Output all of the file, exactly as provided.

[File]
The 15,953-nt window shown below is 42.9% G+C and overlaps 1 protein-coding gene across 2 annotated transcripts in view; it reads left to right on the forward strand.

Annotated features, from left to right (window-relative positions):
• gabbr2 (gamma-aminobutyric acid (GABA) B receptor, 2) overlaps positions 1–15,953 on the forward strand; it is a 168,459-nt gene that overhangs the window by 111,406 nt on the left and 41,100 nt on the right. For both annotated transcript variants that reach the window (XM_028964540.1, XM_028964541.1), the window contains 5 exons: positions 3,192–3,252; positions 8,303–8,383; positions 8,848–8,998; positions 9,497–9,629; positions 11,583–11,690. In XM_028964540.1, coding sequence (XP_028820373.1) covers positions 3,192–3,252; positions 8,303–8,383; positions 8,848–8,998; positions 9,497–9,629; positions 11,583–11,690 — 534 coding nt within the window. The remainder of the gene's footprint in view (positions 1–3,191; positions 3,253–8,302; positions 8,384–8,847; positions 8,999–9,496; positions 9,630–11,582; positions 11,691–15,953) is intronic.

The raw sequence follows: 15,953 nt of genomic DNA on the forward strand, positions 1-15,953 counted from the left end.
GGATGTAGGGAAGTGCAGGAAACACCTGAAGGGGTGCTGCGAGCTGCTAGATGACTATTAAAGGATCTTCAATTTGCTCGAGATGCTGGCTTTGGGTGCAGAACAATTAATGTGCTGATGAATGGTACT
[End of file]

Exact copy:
The 15,953-nt window shown below is 42.9% G+C and overlaps 1 protein-coding gene across 2 annotated transcripts in view; it reads left to right on the forward strand.

Annotated features, from left to right (window-relative positions):
• gabbr2 (gamma-aminobutyric acid (GABA) B receptor, 2) overlaps positions 1–15,953 on the forward strand; it is a 168,459-nt gene that overhangs the window by 111,406 nt on the left and 41,100 nt on the right. For both annotated transcript variants that reach the window (XM_028964540.1, XM_028964541.1), the window contains 5 exons: positions 3,192–3,252; positions 8,303–8,383; positions 8,848–8,998; positions 9,497–9,629; positions 11,583–11,690. In XM_028964540.1, coding sequence (XP_028820373.1) covers positions 3,192–3,252; positions 8,303–8,383; positions 8,848–8,998; positions 9,497–9,629; positions 11,583–11,690 — 534 coding nt within the window. The remainder of the gene's footprint in view (positions 1–3,191; positions 3,253–8,302; positions 8,384–8,847; positions 8,999–9,496; positions 9,630–11,582; positions 11,691–15,953) is intronic.

The raw sequence follows: 15,953 nt of genomic DNA on the forward strand, positions 1-15,953 counted from the left end.
GGATGTAGGGAAGTGCAGGAAACACCTGAAGGGGTGCTGCGAGCTGCTAGATGACTATTAAAGGATCTTCAATTTGCTCGAGATGCTGGCTTTGGGTGCAGAACAATTAATGTGCTGATGAATGGTACT